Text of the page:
The African Development Bank (AfDB) has warned that next year’s elections have potential to scare away foreign direct investment (FDI).
The bank, in its 2018 African Development Bank African Economic Outlook-Malawi Country Note, said on Tuesday, while economic outlook in the medium term looks positive on assumption that the current macroeconomic stability can be maintained, the environment in the run-up to 2019 elections may cause investors to wait for the result before returning more strongly to the market.
The bank observes in the report that the polls in 2019 are expected to increase pressure on fiscal spending as the current administration strengthens efforts to win re-election.
The other worry for the bank is the weather shocks. The AfDB said weather shocks remain a critical source of vulnerability for the economy.
“Weather shocks remain an unpredictable factor and a critical source of vulnerability for the economy, which remains highly dependent on rain-fed agriculture and on hydro-generation for electricity supply.
“Assuming that macroeconomic stability is maintained, interest rates are expected to continue to decline. Private sector lending should [also] start to rebound as commercial lending rates fall, crowding out subsidies,” the report reads in part.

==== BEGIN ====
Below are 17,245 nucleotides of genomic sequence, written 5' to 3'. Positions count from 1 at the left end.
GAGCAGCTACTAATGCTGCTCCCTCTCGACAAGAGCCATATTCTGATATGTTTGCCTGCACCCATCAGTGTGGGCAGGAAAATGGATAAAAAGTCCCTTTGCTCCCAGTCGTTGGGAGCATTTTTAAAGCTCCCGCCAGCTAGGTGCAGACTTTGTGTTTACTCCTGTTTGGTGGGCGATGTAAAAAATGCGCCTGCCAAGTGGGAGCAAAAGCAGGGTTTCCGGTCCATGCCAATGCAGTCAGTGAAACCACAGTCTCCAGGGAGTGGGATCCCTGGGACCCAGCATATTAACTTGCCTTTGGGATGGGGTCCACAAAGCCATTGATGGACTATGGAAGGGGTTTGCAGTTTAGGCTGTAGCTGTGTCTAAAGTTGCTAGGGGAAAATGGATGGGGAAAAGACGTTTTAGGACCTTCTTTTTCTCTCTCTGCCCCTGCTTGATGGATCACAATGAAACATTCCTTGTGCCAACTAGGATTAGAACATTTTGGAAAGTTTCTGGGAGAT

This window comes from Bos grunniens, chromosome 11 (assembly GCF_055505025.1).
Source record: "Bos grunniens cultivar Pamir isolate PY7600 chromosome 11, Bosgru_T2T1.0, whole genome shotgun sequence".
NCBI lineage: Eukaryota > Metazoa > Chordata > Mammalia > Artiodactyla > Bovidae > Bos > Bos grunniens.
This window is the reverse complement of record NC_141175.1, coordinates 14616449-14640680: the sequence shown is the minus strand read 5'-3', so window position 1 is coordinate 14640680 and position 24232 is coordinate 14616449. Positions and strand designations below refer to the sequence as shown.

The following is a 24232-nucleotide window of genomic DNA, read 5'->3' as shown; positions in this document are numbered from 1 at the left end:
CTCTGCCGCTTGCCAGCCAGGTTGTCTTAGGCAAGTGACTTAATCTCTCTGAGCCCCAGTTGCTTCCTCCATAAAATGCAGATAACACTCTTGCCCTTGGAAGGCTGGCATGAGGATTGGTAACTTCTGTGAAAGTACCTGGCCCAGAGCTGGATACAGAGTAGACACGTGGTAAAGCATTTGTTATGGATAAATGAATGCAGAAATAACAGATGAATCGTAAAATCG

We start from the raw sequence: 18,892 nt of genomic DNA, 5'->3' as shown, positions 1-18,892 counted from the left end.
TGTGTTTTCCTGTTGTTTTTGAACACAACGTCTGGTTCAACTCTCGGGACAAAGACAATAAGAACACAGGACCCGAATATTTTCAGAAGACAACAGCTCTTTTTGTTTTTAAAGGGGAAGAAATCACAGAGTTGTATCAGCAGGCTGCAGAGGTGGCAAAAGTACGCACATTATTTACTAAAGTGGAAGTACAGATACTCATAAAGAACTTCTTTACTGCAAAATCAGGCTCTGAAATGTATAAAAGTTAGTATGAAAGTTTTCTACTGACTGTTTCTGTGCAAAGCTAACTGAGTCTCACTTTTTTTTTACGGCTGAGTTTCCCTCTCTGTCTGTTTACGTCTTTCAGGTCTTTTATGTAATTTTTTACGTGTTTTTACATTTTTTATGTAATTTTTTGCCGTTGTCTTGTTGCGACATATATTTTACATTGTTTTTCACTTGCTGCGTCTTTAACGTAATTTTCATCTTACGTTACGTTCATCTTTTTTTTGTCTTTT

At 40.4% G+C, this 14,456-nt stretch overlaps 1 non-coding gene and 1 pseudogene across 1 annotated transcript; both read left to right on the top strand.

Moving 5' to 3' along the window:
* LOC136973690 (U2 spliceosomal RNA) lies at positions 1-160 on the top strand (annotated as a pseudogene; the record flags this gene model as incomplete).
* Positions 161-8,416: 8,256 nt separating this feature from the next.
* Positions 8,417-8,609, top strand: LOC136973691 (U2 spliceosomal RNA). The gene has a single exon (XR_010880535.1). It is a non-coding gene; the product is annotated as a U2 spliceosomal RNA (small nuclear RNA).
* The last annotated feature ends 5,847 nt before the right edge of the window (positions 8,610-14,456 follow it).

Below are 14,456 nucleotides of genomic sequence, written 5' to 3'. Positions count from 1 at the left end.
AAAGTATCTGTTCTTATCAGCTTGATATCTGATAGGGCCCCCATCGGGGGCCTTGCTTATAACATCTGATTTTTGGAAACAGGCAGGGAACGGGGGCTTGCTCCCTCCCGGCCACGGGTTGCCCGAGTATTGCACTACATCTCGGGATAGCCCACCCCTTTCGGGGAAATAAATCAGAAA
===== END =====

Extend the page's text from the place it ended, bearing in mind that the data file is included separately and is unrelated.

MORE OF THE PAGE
But the AfDB outlook has since projected a 4.8 percent economic growth for Malawi in 2019, up from 3.3 percent in 2018.
The bank attributes the slow growth in 2018 to a decline in agricultural production, while the improved growth in 2019 will mainly be driven by a rebound of agricultural output due to weather conditions that are expected to improve.
The kwacha, according to the AfDB outlook, should remain stable, which will keep import prices steady, although some inflationary pressure is expected as a result of rising food prices.
“Growth is projected to be just short of five percent in the medium term,” states the report.
The bank said going forward, it will be important for the government to remain disciplined on fiscal spending while strengthening revenue generation.
“Spending can be adjusted in the short term; initiatives to strengthen revenue generation will take longer to implement. To build confidence in the budget process and to improve the medium term fiscal framework, the government has stated that it will strengthen transparency. To avoid overruns on spending, the government will also need to continue to implement its reforms of cash management and control procedures,” it advises.
Minister of Finance and Economic Planning Goodall Gondwe when presenting the 2018/2019 Budget Statement in Lilongwe in June said the country’s economy would grow by 4.1 percent this year, and 6.0 percent in 2019 from 5.1 percent in 2017.
“Malawi is projected to grow by 4.1 percent and 6. 0 percent in 2018 and 2019, respectively. In fact, government sees Malawi growing by more than these growth rates due to the many infrastructure development projects lined up in the energy and agriculture sectors, most of which are growth enablers,” stated Gondwe.